Movement-Moving Machines

Movement-Moving Machines investigates the ways in which dance acts as part of a media ecology and social practice as emotive, intuitive, physical experience and expression without becoming mere representation. Here, dance movement is understood as a social (semi-)improvisational activity, rather than choreographed steps. What is foregrounded is the idea that movement is relational: it produces space-time and emerges in connection with other moving bodies, the space around them and other non-human actors. By causing interference in social dance contexts and systems that might look like well-oiled machines, the relationality of moving bodies and touch as a social gesture is articulated. Potentiality as the crux of movement is highlighted: “My body is not in movement when I still think I can predict my steps” (Manning, Politics of Touch, 2007: 26)

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Movement-Moving Machines aims to provide experiential entrances into an understanding of dance systems as mediated social system. It is a series of contraptions that help investigate the conditions of social dance, music and movement as set by its own materialities, not just meaning and representation. By intervening in the conventions and material relations of a number of dance settings, these useless machines speculate about the politics of dance and touch, the connections we can or cannot make with other bodies and how these are materialized and sustained. But more importantly, how we may cause ruptures in these systems to open them up to a different critique and a more open-ended future.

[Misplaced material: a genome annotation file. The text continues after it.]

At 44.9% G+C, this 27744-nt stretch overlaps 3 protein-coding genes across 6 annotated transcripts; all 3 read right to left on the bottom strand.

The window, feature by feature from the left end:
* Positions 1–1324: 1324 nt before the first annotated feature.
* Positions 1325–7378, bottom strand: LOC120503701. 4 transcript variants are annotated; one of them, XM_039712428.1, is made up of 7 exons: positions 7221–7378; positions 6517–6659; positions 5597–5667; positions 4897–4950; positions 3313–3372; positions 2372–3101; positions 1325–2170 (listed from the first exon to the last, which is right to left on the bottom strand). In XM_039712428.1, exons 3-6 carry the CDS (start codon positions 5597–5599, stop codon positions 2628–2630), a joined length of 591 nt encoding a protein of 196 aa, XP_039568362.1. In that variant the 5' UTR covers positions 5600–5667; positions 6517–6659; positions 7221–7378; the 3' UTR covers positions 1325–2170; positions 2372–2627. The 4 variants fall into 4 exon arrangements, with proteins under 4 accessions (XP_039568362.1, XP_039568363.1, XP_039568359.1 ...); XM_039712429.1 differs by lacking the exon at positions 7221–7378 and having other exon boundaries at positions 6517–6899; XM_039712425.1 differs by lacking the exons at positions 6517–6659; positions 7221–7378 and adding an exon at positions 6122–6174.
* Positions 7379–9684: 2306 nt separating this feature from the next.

This was my final research project for the MA Interactive Media: Critical Theory and Practice I did at Goldsmiths, University of London in 2009-2010. It was exhibited in summer 2010 at the final show, We Are All Transistors.

 

1.  DISTRIBUTED SOUND SYSTEM

This contraption is a system that invites to dance. We are…

on a dance floor or stage with a stranger or a friend, the dancing shoes await us. We are wired up into a machine that sets one condition: we have to commit to enter into a physical connection with each other. A sound system is put in place that plays music only as long as we are willing to connect and move our bodies in close proximity. The music is sent into my body’s flesh by a metal patch in a wrist band, skin on skin I transfer the music to you. But we don’t dance on thin air, it is the gravity of our bodies that connects us to the flour and through the wet floor to each other, it literally grounds us and makes the dance possible, putting us on the same material plane of experience as moving human bodies in space-time.
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Execution
Both dancers where modified tap dancing shoes. The metal patch under the tap shoes are connected to the negative end or ground of a portable speaker on one dancer’s waist, and an ipod on the other dancer. By standing on a wet rug together, the dancers are ‘grounded’ on the same circuit. Both wear a wrist band with a metal patch that touches their skin. The metal patches are wired to the positive ends of the ipod on the one dancer and the speaker on the other. In their flesh they carry the music and when they touch, they complete the circuit: they can dance to the music played through the portable speaker.